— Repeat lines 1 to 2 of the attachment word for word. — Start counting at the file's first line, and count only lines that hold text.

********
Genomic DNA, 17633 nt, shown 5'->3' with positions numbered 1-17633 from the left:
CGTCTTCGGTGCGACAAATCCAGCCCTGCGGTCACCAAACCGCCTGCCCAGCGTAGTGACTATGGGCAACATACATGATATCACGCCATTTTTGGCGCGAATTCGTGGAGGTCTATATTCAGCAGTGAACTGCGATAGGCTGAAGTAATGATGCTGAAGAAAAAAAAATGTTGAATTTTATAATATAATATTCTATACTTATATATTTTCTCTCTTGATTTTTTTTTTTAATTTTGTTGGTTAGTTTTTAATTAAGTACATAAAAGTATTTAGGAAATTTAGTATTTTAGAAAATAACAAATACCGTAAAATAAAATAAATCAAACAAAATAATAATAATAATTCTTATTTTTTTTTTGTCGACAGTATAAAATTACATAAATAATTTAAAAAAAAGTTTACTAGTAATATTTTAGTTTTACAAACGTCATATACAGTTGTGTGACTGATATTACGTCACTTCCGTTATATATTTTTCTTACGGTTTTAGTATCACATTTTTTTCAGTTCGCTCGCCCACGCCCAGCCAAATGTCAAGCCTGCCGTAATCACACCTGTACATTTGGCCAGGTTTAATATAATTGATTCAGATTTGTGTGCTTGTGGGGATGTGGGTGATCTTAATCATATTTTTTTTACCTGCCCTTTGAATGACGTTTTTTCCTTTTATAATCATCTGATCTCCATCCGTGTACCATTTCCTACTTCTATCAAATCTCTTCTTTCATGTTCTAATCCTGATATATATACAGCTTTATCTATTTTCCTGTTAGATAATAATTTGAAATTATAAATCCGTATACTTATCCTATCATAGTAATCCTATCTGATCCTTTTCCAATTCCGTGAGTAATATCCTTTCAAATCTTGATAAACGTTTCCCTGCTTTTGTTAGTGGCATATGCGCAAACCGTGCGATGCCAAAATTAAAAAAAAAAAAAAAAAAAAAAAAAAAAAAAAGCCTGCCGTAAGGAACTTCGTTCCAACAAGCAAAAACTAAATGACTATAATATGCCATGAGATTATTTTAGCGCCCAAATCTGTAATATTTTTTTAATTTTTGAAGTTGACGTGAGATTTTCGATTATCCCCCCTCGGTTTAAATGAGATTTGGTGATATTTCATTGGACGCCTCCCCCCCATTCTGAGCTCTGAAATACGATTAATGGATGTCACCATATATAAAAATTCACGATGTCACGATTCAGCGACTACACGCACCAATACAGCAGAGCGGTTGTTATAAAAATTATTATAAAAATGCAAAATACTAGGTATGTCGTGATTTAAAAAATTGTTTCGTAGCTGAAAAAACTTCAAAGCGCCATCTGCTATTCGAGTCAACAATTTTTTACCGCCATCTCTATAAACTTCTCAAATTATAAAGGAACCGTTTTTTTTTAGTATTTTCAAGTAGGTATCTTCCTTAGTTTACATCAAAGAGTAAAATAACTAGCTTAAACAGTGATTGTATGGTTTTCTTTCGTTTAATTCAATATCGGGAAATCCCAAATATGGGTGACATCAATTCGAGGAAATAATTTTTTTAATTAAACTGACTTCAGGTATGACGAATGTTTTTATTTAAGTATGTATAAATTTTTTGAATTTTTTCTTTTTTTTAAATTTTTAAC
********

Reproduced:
Genomic DNA, 17633 nt, shown 5'->3' with positions numbered 1-17633 from the left:
CGTCTTCGGTGCGACAAATCCAGCCCTGCGGTCACCAAACCGCCTGCCCAGCGTAGTGACTATGGGCAACATACATGATATCACGCCATTTTTGGCGCGAATTCGTGGAGGTCTATATTCAGCAGTGAACTGCGATAGGCTGAAGTAATGATGCTGAAGAAAAAAAAATGTTGAATTTTATAATATAATATTCTATACTTATATATTTTCTCTCTTGATTTTTTTTTTTAATTTTGTTGGTTAGTTTTTAATTAAGTACATAAAAGTATTTAGGAAATTTAGTATTTTAGAAAATAACAAATACCGTAAAATAAAATAAATCAAACAAAATAATAATAATAATTCTTATTTTTTTTTTGTCGACAGTATAAAATTACATAAATAATTTAAAAAAAAGTTTACTAGTAATATTTTAGTTTTACAAACGTCATATACAGTTGTGTGACTGATATTACGTCACTTCCGTTATATATTTTTCTTACGGTTTTAGTATCACATTTTTTTCAGTTCGCTCGCCCACGCCCAGCCAAATGTCAAGCCTGCCGTAATCACACCTGTACATTTGGCCAGGTTTAATATAATTGATTCAGATTTGTGTGCTTGTGGGGATGTGGGTGATCTTAATCATATTTTTTTTACCTGCCCTTTGAATGACGTTTTTTCCTTTTATAATCATCTGATCTCCATCCGTGTACCATTTCCTACTTCTATCAAATCTCTTCTTTCATGTTCTAATCCTGATATATATACAGCTTTATCTATTTTCCTGTTAGATAATAATTTGAAATTATAAATCCGTATACTTATCCTATCATAGTAATCCTATCTGATCCTTTTCCAATTCCGTGAGTAATATCCTTTCAAATCTTGATAAACGTTTCCCTGCTTTTGTTAGTGGCATATGCGCAAACCGTGCGATGCCAAAATTAAAAAAAAAAAAAAAAAAAAAAAAAAAAAAAAGCCTGCCGTAAGGAACTTCGTTCCAACAAGCAAAAACTAAATGACTATAATATGCCATGAGATTATTTTAGCGCCCAAATCTGTAATATTTTTTTAATTTTTGAAGTTGACGTGAGATTTTCGATTATCCCCCCTCGGTTTAAATGAGATTTGGTGATATTTCATTGGACGCCTCCCCCCCATTCTGAGCTCTGAAATACGATTAATGGATGTCACCATATATAAAAATTCACGATGTCACGATTCAGCGACTACACGCACCAATACAGCAGAGCGGTTGTTATAAAAATTATTATAAAAATGCAAAATACTAGGTATGTCGTGATTTAAAAAATTGTTTCGTAGCTGAAAAAACTTCAAAGCGCCATCTGCTATTCGAGTCAACAATTTTTTACCGCCATCTCTATAAACTTCTCAAATTATAAAGGAACCGTTTTTTTTTAGTATTTTCAAGTAGGTATCTTCCTTAGTTTACATCAAAGAGTAAAATAACTAGCTTAAACAGTGATTGTATGGTTTTCTTTCGTTTAATTCAATATCGGGAAATCCCAAATATGGGTGACATCAATTCGAGGAAATAATTTTTTTAATTAAACTGACTTCAGGTATGACGAATGTTTTTATTTAAGTATGTATAAATTTTTTGAATTTTTTCTTTTTTTTAAATTTTTAAC